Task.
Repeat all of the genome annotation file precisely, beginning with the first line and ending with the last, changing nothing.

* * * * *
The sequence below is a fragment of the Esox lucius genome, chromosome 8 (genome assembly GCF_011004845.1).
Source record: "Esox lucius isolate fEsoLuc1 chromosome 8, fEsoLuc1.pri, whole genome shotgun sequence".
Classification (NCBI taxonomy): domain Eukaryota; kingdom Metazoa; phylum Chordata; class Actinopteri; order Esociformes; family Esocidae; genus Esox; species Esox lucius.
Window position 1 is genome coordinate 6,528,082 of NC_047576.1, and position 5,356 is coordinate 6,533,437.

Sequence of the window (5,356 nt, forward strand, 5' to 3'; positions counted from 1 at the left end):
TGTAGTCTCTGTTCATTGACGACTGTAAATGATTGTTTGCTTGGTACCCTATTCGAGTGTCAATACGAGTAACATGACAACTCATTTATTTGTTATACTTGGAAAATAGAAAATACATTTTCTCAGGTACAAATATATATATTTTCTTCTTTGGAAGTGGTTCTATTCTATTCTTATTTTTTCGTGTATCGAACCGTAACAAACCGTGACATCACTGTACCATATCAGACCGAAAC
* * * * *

The sequence below is a fragment of the Esox lucius genome, chromosome 8 (genome assembly GCF_011004845.1).
Source record: "Esox lucius isolate fEsoLuc1 chromosome 8, fEsoLuc1.pri, whole genome shotgun sequence".
Classification (NCBI taxonomy): domain Eukaryota; kingdom Metazoa; phylum Chordata; class Actinopteri; order Esociformes; family Esocidae; genus Esox; species Esox lucius.
Window position 1 is genome coordinate 6,528,082 of NC_047576.1, and position 5,356 is coordinate 6,533,437.

Sequence of the window (5,356 nt, forward strand, 5' to 3'; positions counted from 1 at the left end):
TGTAGTCTCTGTTCATTGACGACTGTAAATGATTGTTTGCTTGGTACCCTATTCGAGTGTCAATACGAGTAACATGACAACTCATTTATTTGTTATACTTGGAAAATAGAAAATACATTTTCTCAGGTACAAATATATATATTTTCTTCTTTGGAAGTGGTTCTATTCTATTCTTATTTTTTCGTGTATCGAACCGTAACAAACCGTGACATCACTGTACCATATCAGACCGAAAC